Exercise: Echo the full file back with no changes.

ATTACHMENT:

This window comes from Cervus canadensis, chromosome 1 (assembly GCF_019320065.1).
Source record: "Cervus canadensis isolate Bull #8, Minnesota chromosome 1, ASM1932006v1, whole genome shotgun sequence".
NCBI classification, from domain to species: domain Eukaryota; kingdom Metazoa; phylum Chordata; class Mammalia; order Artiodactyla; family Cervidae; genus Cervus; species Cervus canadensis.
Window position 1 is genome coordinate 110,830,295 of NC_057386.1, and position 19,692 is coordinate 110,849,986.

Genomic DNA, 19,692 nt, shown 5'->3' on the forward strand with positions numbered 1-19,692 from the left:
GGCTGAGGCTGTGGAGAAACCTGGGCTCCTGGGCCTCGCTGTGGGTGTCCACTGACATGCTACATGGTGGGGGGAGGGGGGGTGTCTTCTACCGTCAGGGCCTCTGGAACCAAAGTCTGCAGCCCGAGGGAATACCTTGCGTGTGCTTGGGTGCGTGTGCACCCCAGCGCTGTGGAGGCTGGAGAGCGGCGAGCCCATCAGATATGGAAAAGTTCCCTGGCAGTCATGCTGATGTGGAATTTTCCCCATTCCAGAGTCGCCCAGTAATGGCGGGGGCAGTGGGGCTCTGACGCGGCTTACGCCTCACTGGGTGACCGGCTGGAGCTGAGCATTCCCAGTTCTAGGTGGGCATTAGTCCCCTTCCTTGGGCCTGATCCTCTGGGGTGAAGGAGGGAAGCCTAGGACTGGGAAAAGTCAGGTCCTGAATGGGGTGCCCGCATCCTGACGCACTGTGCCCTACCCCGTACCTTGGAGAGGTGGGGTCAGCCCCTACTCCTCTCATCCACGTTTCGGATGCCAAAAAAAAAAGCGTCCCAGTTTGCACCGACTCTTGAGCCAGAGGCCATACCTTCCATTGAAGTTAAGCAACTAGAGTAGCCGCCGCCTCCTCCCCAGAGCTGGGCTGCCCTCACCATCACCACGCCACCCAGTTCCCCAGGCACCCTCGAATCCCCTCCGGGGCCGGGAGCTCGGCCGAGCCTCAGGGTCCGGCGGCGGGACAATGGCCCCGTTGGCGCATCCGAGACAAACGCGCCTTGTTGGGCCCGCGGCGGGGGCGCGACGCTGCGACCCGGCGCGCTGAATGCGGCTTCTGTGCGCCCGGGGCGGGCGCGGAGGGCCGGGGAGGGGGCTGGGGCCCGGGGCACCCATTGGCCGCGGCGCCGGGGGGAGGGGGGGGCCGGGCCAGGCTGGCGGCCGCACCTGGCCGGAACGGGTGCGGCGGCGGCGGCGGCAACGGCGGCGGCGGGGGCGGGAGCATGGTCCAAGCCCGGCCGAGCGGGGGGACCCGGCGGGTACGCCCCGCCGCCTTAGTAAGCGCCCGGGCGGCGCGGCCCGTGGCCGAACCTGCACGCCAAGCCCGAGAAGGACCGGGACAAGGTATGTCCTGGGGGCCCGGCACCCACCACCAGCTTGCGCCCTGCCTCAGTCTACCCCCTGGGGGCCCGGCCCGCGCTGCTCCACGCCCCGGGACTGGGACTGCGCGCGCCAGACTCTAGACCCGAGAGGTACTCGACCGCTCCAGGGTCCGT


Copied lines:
This window comes from Cervus canadensis, chromosome 1 (assembly GCF_019320065.1).
Source record: "Cervus canadensis isolate Bull #8, Minnesota chromosome 1, ASM1932006v1, whole genome shotgun sequence".
NCBI classification, from domain to species: domain Eukaryota; kingdom Metazoa; phylum Chordata; class Mammalia; order Artiodactyla; family Cervidae; genus Cervus; species Cervus canadensis.
Window position 1 is genome coordinate 110,830,295 of NC_057386.1, and position 19,692 is coordinate 110,849,986.

Genomic DNA, 19,692 nt, shown 5'->3' on the forward strand with positions numbered 1-19,692 from the left:
GGCTGAGGCTGTGGAGAAACCTGGGCTCCTGGGCCTCGCTGTGGGTGTCCACTGACATGCTACATGGTGGGGGGAGGGGGGGTGTCTTCTACCGTCAGGGCCTCTGGAACCAAAGTCTGCAGCCCGAGGGAATACCTTGCGTGTGCTTGGGTGCGTGTGCACCCCAGCGCTGTGGAGGCTGGAGAGCGGCGAGCCCATCAGATATGGAAAAGTTCCCTGGCAGTCATGCTGATGTGGAATTTTCCCCATTCCAGAGTCGCCCAGTAATGGCGGGGGCAGTGGGGCTCTGACGCGGCTTACGCCTCACTGGGTGACCGGCTGGAGCTGAGCATTCCCAGTTCTAGGTGGGCATTAGTCCCCTTCCTTGGGCCTGATCCTCTGGGGTGAAGGAGGGAAGCCTAGGACTGGGAAAAGTCAGGTCCTGAATGGGGTGCCCGCATCCTGACGCACTGTGCCCTACCCCGTACCTTGGAGAGGTGGGGTCAGCCCCTACTCCTCTCATCCACGTTTCGGATGCCAAAAAAAAAAGCGTCCCAGTTTGCACCGACTCTTGAGCCAGAGGCCATACCTTCCATTGAAGTTAAGCAACTAGAGTAGCCGCCGCCTCCTCCCCAGAGCTGGGCTGCCCTCACCATCACCACGCCACCCAGTTCCCCAGGCACCCTCGAATCCCCTCCGGGGCCGGGAGCTCGGCCGAGCCTCAGGGTCCGGCGGCGGGACAATGGCCCCGTTGGCGCATCCGAGACAAACGCGCCTTGTTGGGCCCGCGGCGGGGGCGCGACGCTGCGACCCGGCGCGCTGAATGCGGCTTCTGTGCGCCCGGGGCGGGCGCGGAGGGCCGGGGAGGGGGCTGGGGCCCGGGGCACCCATTGGCCGCGGCGCCGGGGGGAGGGGGGGGCCGGGCCAGGCTGGCGGCCGCACCTGGCCGGAACGGGTGCGGCGGCGGCGGCGGCAACGGCGGCGGCGGGGGCGGGAGCATGGTCCAAGCCCGGCCGAGCGGGGGGACCCGGCGGGTACGCCCCGCCGCCTTAGTAAGCGCCCGGGCGGCGCGGCCCGTGGCCGAACCTGCACGCCAAGCCCGAGAAGGACCGGGACAAGGTATGTCCTGGGGGCCCGGCACCCACCACCAGCTTGCGCCCTGCCTCAGTCTACCCCCTGGGGGCCCGGCCCGCGCTGCTCCACGCCCCGGGACTGGGACTGCGCGCGCCAGACTCTAGACCCGAGAGGTACTCGACCGCTCCAGGGTCCGT